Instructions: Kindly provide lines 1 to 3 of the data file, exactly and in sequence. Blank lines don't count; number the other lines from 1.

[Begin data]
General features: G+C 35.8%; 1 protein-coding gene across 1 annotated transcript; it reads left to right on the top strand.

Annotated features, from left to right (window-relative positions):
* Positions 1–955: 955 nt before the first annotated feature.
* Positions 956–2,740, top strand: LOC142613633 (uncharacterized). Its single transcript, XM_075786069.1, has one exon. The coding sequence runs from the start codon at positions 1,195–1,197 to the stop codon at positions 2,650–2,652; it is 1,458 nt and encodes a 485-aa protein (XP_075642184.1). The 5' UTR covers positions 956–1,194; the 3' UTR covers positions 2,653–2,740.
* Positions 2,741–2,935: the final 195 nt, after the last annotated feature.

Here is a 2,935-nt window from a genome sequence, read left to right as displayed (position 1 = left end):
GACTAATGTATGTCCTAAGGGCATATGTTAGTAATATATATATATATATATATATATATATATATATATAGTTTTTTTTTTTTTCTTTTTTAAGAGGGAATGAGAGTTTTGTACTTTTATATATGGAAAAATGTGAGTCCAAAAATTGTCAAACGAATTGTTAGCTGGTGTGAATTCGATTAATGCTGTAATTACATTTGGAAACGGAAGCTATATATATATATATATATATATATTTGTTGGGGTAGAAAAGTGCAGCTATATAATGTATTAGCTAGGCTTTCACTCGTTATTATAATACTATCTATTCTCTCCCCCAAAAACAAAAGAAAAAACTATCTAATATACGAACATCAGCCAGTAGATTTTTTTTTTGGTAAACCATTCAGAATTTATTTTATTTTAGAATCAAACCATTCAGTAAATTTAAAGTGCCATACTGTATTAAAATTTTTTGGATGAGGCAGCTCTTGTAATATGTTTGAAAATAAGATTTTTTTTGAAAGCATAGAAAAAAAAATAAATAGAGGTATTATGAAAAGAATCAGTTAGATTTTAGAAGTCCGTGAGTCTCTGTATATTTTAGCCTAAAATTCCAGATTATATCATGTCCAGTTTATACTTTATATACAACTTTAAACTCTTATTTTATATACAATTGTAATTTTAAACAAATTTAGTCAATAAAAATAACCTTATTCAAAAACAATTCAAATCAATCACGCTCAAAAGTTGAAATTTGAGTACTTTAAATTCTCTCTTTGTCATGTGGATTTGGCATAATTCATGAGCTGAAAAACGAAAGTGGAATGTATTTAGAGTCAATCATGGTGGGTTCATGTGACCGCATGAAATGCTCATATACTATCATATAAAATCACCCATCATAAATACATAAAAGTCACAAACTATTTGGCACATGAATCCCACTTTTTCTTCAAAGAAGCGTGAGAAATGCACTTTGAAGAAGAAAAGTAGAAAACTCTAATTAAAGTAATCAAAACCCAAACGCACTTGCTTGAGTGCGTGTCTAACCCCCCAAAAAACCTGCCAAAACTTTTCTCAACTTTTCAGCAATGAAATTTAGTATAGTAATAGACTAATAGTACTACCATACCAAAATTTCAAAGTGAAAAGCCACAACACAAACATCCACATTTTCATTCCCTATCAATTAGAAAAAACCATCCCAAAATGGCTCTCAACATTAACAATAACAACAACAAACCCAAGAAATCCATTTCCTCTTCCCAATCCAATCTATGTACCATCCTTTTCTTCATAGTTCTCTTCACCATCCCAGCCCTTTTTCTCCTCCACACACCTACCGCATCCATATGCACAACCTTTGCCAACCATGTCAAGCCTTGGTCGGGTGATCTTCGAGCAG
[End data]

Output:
General features: G+C 35.8%; 1 protein-coding gene across 1 annotated transcript; it reads left to right on the top strand.

Annotated features, from left to right (window-relative positions):
* Positions 1–955: 955 nt before the first annotated feature.